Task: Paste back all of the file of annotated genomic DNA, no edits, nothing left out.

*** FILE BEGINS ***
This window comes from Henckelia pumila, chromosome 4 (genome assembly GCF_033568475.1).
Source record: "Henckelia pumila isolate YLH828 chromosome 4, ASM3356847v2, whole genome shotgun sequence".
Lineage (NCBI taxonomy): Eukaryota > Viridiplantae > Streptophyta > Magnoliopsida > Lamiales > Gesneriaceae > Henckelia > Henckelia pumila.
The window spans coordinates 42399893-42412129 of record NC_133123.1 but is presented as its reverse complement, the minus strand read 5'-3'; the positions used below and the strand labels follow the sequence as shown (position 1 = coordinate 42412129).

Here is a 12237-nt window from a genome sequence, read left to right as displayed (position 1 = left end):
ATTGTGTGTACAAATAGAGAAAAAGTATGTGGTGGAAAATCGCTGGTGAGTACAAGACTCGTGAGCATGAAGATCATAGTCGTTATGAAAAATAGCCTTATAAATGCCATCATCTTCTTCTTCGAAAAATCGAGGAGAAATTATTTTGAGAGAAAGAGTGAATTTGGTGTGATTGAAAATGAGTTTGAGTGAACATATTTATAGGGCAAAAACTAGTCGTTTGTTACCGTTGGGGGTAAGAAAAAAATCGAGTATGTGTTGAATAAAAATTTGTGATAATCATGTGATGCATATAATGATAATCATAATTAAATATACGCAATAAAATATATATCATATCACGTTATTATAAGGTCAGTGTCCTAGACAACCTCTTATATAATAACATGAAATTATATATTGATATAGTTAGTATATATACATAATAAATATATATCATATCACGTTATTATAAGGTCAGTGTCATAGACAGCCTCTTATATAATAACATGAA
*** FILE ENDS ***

This window comes from Henckelia pumila, chromosome 4 (genome assembly GCF_033568475.1).
Source record: "Henckelia pumila isolate YLH828 chromosome 4, ASM3356847v2, whole genome shotgun sequence".
Lineage (NCBI taxonomy): Eukaryota > Viridiplantae > Streptophyta > Magnoliopsida > Lamiales > Gesneriaceae > Henckelia > Henckelia pumila.
The window spans coordinates 42399893-42412129 of record NC_133123.1 but is presented as its reverse complement, the minus strand read 5'-3'; the positions used below and the strand labels follow the sequence as shown (position 1 = coordinate 42412129).

Here is a 12237-nt window from a genome sequence, read left to right as displayed (position 1 = left end):
ATTGTGTGTACAAATAGAGAAAAAGTATGTGGTGGAAAATCGCTGGTGAGTACAAGACTCGTGAGCATGAAGATCATAGTCGTTATGAAAAATAGCCTTATAAATGCCATCATCTTCTTCTTCGAAAAATCGAGGAGAAATTATTTTGAGAGAAAGAGTGAATTTGGTGTGATTGAAAATGAGTTTGAGTGAACATATTTATAGGGCAAAAACTAGTCGTTTGTTACCGTTGGGGGTAAGAAAAAAATCGAGTATGTGTTGAATAAAAATTTGTGATAATCATGTGATGCATATAATGATAATCATAATTAAATATACGCAATAAAATATATATCATATCACGTTATTATAAGGTCAGTGTCCTAGACAACCTCTTATATAATAACATGAAATTATATATTGATATAGTTAGTATATATACATAATAAATATATATCATATCACGTTATTATAAGGTCAGTGTCATAGACAGCCTCTTATATAATAACATGAA